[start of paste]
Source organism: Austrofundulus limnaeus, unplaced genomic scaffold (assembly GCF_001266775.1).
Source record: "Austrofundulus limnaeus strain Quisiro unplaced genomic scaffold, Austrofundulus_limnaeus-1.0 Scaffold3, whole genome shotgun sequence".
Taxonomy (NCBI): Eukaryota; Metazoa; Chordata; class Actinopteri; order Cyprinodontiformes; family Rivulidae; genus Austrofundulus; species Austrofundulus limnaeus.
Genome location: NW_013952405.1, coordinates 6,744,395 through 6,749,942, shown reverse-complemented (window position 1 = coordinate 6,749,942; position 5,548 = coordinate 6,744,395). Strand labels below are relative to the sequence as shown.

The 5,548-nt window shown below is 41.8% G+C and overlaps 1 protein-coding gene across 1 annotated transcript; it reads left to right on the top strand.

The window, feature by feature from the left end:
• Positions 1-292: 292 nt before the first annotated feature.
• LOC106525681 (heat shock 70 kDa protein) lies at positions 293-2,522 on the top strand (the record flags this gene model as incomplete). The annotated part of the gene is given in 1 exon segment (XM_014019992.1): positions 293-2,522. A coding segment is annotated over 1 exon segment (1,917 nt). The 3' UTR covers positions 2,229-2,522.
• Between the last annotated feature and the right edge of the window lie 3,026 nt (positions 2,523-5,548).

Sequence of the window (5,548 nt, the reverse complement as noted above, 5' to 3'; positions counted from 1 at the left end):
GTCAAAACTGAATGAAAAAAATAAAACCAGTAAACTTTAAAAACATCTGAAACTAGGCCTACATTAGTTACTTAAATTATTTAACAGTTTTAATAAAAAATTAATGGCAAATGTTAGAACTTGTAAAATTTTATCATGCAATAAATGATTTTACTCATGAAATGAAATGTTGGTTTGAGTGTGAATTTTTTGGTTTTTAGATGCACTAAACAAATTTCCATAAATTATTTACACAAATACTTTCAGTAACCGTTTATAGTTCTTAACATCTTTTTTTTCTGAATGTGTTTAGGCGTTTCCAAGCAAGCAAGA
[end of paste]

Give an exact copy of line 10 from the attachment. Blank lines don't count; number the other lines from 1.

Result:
Sequence of the window (5,548 nt, the reverse complement as noted above, 5' to 3'; positions counted from 1 at the left end):